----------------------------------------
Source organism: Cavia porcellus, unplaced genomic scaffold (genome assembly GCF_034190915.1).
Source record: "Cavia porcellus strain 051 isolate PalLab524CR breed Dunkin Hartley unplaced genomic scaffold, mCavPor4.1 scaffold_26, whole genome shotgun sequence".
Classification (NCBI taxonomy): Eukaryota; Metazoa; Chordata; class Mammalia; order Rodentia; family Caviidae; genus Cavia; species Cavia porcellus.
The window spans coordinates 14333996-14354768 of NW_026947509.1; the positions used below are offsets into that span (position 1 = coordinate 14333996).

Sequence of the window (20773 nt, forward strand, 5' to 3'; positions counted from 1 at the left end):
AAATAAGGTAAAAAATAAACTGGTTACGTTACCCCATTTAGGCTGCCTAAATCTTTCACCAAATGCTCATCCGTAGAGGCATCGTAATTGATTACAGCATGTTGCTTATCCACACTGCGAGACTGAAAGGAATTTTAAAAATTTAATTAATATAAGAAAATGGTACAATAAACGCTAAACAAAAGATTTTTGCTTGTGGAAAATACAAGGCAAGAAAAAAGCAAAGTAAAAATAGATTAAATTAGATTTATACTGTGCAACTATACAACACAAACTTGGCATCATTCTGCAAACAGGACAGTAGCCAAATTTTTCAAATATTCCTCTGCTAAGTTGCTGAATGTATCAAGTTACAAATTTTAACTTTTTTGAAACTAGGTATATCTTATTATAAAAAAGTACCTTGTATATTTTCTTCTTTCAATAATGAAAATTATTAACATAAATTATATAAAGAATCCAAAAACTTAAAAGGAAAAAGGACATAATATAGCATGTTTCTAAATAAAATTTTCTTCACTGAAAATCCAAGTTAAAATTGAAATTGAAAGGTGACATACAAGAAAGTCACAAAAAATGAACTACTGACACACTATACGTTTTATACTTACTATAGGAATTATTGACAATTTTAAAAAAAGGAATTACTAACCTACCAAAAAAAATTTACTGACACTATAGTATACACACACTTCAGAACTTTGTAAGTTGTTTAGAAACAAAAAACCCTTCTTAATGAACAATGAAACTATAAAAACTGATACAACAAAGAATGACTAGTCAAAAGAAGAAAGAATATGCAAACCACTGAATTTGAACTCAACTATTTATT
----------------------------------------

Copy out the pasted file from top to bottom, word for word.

Source organism: Cavia porcellus, unplaced genomic scaffold (genome assembly GCF_034190915.1).
Source record: "Cavia porcellus strain 051 isolate PalLab524CR breed Dunkin Hartley unplaced genomic scaffold, mCavPor4.1 scaffold_26, whole genome shotgun sequence".
Classification (NCBI taxonomy): Eukaryota; Metazoa; Chordata; class Mammalia; order Rodentia; family Caviidae; genus Cavia; species Cavia porcellus.
The window spans coordinates 14333996-14354768 of NW_026947509.1; the positions used below are offsets into that span (position 1 = coordinate 14333996).

Sequence of the window (20773 nt, forward strand, 5' to 3'; positions counted from 1 at the left end):
AAATAAGGTAAAAAATAAACTGGTTACGTTACCCCATTTAGGCTGCCTAAATCTTTCACCAAATGCTCATCCGTAGAGGCATCGTAATTGATTACAGCATGTTGCTTATCCACACTGCGAGACTGAAAGGAATTTTAAAAATTTAATTAATATAAGAAAATGGTACAATAAACGCTAAACAAAAGATTTTTGCTTGTGGAAAATACAAGGCAAGAAAAAAGCAAAGTAAAAATAGATTAAATTAGATTTATACTGTGCAACTATACAACACAAACTTGGCATCATTCTGCAAACAGGACAGTAGCCAAATTTTTCAAATATTCCTCTGCTAAGTTGCTGAATGTATCAAGTTACAAATTTTAACTTTTTTGAAACTAGGTATATCTTATTATAAAAAAGTACCTTGTATATTTTCTTCTTTCAATAATGAAAATTATTAACATAAATTATATAAAGAATCCAAAAACTTAAAAGGAAAAAGGACATAATATAGCATGTTTCTAAATAAAATTTTCTTCACTGAAAATCCAAGTTAAAATTGAAATTGAAAGGTGACATACAAGAAAGTCACAAAAAATGAACTACTGACACACTATACGTTTTATACTTACTATAGGAATTATTGACAATTTTAAAAAAAGGAATTACTAACCTACCAAAAAAAATTTACTGACACTATAGTATACACACACTTCAGAACTTTGTAAGTTGTTTAGAAACAAAAAACCCTTCTTAATGAACAATGAAACTATAAAAACTGATACAACAAAGAATGACTAGTCAAAAGAAGAAAGAATATGCAAACCACTGAATTTGAACTCAACTATTTATT